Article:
Treaties, Their Making and Enforcement...

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Columbia university., 1904 - 257 Seiten
 

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Seite 226 - St. Croix River to the highlands; along the said highlands which divide those rivers that empty themselves into the river St. Lawrence, from those which fall into the Atlantic Ocean, to the northwesternmost head of Connecticut River...
Seite 92 - ... located in any foreign country which, by treaty, convention, or law affords similar privileges to citizens of the United States...
Seite 116 - Our constitution declares a treaty to be the law of the land. It is, consequently, to be regarded in courts of justice as equivalent to an act of the legislature, whenever it operates of itself without the aid of any legislative provision.
Seite 109 - That the treaty power of the United States extends to all proper subjects of negotiation between our government and the governments of other nations, is clear.
Seite 255 - By the Constitution a treaty is placed on the same footing, and made of like obligation, with an act of legislation. Both are declared by that instrument to be the supreme law of the land, and no superior efficacy is given to either over the other. When the two relate to the same subject, the courts will always endeavor to construe them so as to give effect to both, if that can be done without violating the language of either; but if the two are inconsistent, the one last in date will control the...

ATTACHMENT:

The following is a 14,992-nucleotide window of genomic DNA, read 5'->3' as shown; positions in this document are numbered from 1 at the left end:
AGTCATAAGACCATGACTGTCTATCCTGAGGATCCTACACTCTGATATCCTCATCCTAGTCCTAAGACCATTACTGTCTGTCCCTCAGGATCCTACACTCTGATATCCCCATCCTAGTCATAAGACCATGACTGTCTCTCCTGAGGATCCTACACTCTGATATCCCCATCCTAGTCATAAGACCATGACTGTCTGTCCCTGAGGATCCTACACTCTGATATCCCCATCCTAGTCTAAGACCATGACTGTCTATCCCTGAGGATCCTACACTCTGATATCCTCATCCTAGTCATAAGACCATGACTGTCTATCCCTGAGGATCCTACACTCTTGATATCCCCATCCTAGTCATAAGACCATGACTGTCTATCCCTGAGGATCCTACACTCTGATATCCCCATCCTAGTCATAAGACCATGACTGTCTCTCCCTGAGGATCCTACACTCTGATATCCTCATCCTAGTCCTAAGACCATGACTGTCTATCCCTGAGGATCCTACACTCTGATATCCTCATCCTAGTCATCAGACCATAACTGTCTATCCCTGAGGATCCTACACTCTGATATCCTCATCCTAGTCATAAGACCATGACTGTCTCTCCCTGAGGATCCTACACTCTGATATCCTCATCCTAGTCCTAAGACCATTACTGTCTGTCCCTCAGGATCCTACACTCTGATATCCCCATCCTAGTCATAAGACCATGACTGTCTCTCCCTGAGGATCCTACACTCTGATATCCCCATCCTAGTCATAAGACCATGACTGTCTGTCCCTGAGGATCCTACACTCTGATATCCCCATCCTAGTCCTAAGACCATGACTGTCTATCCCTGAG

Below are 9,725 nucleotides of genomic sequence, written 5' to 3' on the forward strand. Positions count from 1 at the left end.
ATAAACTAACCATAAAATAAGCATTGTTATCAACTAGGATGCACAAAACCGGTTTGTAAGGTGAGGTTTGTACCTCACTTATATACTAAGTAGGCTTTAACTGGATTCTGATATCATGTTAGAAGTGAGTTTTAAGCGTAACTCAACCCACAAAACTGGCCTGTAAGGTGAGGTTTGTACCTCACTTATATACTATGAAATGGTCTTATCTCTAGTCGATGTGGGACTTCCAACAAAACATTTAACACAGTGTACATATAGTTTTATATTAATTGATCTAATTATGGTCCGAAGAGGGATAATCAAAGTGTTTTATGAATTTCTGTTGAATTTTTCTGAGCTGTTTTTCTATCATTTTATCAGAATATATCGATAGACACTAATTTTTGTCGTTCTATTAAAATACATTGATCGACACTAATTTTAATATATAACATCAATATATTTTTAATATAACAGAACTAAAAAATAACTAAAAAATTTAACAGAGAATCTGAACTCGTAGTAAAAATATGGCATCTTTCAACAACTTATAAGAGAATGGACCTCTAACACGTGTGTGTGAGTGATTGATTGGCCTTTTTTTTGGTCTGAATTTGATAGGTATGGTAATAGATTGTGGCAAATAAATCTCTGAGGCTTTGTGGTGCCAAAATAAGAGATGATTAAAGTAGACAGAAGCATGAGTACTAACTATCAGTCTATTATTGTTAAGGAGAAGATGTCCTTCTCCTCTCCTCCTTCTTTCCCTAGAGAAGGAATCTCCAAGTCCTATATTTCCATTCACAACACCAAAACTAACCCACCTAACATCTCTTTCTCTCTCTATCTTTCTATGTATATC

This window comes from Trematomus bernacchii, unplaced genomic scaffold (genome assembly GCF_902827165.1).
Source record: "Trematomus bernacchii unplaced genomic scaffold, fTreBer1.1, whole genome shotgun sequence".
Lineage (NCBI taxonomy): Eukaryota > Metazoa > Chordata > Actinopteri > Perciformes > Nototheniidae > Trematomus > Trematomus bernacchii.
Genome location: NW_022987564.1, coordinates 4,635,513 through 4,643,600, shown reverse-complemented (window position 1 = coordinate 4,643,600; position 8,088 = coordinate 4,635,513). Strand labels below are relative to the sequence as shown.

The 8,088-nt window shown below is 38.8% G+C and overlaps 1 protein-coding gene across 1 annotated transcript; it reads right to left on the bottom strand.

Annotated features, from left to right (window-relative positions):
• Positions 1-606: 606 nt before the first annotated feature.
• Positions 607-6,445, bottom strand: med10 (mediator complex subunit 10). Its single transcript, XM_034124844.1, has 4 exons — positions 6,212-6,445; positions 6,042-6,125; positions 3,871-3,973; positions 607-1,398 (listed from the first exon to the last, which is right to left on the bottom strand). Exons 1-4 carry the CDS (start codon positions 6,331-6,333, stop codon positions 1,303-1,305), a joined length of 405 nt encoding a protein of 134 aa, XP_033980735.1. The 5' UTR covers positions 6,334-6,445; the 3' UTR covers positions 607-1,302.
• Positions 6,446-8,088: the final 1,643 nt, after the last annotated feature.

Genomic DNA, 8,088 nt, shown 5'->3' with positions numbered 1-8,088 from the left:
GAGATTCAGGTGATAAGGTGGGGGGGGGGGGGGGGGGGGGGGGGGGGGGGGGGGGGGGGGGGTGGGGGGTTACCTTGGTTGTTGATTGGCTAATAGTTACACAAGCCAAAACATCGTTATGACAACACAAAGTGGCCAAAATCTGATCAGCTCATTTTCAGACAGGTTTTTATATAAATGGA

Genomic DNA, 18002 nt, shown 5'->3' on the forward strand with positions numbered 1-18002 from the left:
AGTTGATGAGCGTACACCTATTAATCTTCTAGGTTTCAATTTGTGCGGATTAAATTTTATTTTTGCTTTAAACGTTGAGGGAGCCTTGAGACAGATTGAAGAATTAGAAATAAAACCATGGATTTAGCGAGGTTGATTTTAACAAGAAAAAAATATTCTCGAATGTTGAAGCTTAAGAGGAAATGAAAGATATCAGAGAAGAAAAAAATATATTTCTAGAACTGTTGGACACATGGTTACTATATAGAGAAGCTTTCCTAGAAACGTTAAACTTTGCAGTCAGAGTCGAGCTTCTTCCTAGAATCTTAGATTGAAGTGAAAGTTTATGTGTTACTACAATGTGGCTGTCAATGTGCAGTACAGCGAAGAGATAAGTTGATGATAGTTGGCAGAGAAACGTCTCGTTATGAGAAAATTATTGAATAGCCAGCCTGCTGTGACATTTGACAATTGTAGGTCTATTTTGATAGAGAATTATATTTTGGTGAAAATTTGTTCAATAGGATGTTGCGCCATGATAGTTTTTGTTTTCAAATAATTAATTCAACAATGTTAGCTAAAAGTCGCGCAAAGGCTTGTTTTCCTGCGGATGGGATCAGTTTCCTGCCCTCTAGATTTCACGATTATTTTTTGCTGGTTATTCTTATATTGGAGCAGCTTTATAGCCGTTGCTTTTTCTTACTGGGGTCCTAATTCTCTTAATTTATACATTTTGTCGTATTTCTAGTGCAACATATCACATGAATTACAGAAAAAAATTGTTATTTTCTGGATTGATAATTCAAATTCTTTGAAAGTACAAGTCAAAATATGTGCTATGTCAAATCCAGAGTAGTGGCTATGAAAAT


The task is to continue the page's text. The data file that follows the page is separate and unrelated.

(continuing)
Seite 224 - Majesty shall be continued westward along the said forty-ninth parallel of north latitude to the middle of the channel which separates the continent from Vancouver's Island, and thence southerly through the middle of the said channel, and of Fuca's Straits, to the Pacific Ocean...
Seite 249 - that it is an essential principle of the law of nations that no power can liberate itself from the engagements of a treaty, nor modify the stipulations thereof, unless with the consent of the contracting powers, by means of an amicable arrangement.
Seite 78 - French republic consents to accept, ratify, and confirm the above convention, with the addition importing that the convention shall be in force for the space of eight years, and with the retrenchment of the second article : provided that by this retrenchment the two States renounce the respective pretensions which are the object of the said article.
Seite 240 - To a position of this novel nature Great Britain cannot accede. She knows of no exception to the rule, that all treaties are put an end to by a subsequent war between the same parties...
Seite 44 - Resolved, therefore, that the rights of suffrage in the National Legislature ought to be proportioned to the quotas of contribution, or to the number of free inhabitants, as the one or the other rule may seem best in different cases.

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